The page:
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Jailing of Afghan publisher ignites debate on free speech

Essays probed women's rights, justice system

KABUL, Afghanistan -- When Ali Mohaqeq Nasab returned to Afghanistan last year after a long exile, he thought the atmosphere had opened up enough to raise questions about women's rights and the justice system in his country's nascent democracy.

But the magazine publisher's provocative essays put him at the mercy of that system. He was imprisoned on blasphemy charges and facing possible execution until his release last week.

After refusing for three months to retract his comments, Nasab told an appeals court last week that he was sorry for writing stories that asserted women should be given equal status to men in court, that questioned the use of harsh physical punishments for crimes, and suggested that converts from Islam should not face execution.

A panel of three judges responded Wednesday by shortening his punishment to a six-month suspended sentence, allowing him to walk free.

Nasab's case ignited fierce debate over free speech in a country that has been rapidly modernizing since the end of Taliban rule four years ago, and yet remains deeply rooted in traditional Islamic culture and extremely sensitive about issues of religion and the role of women.

His offense, according to the Afghan courts and conservative clerics, was to contravene the teachings of Islam by printing the comment in his monthly magazine, Women's Rights.

The essays, published in May, attracted the belated attention of a prominent Muslim cleric, who delivered a sermon several months later denouncing Nasab as an infidel.

Nasab, 47, reported the incident to Afghanistan's justice system, but instead of receiving the protection he had expected, he was arrested, put on trial and sentenced to two years in prison.

Prosecutors had contended that the two-year sentence was far too lenient, and that unless he apologized, he should hang.

''According to sharia law, if he does not repent and if he does not return to his religion, he should be executed," Abdul Jamil, who heads the public security division of the attorney general's office, said in reference to Islamic law.

Nasab, a short, soft-spoken man with a graying beard, initially said he had no intention of repenting and that he could not return to a religion he never left.

''I haven't committed any sin to repent for. If I'm not a sinner, then why should I repent?" he said. ''I'm a Muslim, and what I mentioned in my magazine doesn't have a single conflict with my religion. I'm more of a religious person than they are."

Nasab's conviction has had a chilling effect on other Afghan journalists and threatens to seriously erode freedoms achieved since the fall of the Taliban in 2001, according to Rahimullah Samander, director of the Center for International Journalism here.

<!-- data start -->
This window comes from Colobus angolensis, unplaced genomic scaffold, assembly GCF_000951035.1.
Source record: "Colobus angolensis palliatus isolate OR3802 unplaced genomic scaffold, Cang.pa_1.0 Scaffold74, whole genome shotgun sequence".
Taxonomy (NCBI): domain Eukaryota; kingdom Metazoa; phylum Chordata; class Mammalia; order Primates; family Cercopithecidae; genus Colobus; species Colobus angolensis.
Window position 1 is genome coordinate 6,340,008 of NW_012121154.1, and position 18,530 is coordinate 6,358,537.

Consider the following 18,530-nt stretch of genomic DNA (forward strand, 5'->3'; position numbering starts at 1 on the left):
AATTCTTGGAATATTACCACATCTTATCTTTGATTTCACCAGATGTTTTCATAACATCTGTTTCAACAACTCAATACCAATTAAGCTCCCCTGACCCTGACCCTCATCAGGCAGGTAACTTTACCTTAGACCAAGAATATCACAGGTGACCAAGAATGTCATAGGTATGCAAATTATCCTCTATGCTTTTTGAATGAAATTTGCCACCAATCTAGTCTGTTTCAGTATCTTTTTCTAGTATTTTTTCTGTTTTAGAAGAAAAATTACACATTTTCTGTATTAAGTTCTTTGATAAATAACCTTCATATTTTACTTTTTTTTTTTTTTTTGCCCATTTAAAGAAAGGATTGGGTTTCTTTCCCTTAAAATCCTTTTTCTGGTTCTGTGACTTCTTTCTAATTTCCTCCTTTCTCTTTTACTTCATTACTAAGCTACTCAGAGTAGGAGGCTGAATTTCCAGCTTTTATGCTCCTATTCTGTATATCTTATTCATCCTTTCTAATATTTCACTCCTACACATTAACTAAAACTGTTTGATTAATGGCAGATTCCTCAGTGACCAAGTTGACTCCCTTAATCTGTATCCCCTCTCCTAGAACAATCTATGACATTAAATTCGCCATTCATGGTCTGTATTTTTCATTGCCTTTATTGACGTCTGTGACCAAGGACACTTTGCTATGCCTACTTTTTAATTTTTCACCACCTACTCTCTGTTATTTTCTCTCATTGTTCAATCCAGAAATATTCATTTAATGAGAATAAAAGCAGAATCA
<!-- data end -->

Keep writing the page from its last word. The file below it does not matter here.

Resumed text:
It has also put President Hamid Karzai, who heads a fledgling, Western-backed democratic government, in an uncomfortable position. Karzai has repeatedly expressed support for a free press, but the constitution prevents him from interfering in the decisions of the judiciary, which is dominated by religious hard-liners.

A Western diplomatic source, who spoke on condition of anonymity because of the sensitivity of the discussions, said various Western embassies had expressed concern about the case to the Afghan government.

Samander said the Karzai government generally has refrained from meddling with the country's nascent but rapidly proliferating media outlets, which include 350 publications, 40 radio stations and four independent television stations. The Nasab case, he said, has thrown all that progress into doubt.

''If they release him, they will show to everyone that they are serious about press freedom," Samander said before Nasab made the retraction. ''If he is kept in jail, all this talk about press freedom will amount to nothing."

Karzai's spokesman, Karim Rahimi, had said the government strongly supports free speech but could not do anything to influence the courts. ''The judiciary system is entirely independent," he said.

In his magazine, Nasab suggested that a woman's testimony in court should be given the same weight as a man's testimony, rather than half. He also questioned whether cutting off the hands of thieves was too severe a penalty. Finally, he argued that it was up to God, not to man, to punish Muslims who convert to another religion.

Nasab, who studied Islam at a university in Iran, ran afoul of the government there after he published a book questioning its religious authority. After returning to Afghanistan, he began writing increasingly controversial articles based on views that he said were supported by a careful reading of the Koran and shared by other Islamic scholars. But some Afghan religious leaders disagreed, and several campaigned for his arrest this fall. Turning to the judiciary for help, Nasab walked into a Kabul courthouse Oct 1. -- and was promptly handcuffed.

Just two weeks later, he was put on trial for blasphemy. The outcome was never in doubt, according to Ahmad Nader Nadery, who heads the Afghanistan Independent Human Rights Commission. ''The way the trial was conducted, it was very obvious that there was an intention that . . . without respect to rules and procedures, they were going to punish him," Nadery said, noting that Nasab was not allowed to choose an attorney and shouted down by prosecutors and judges when he tried to speak.

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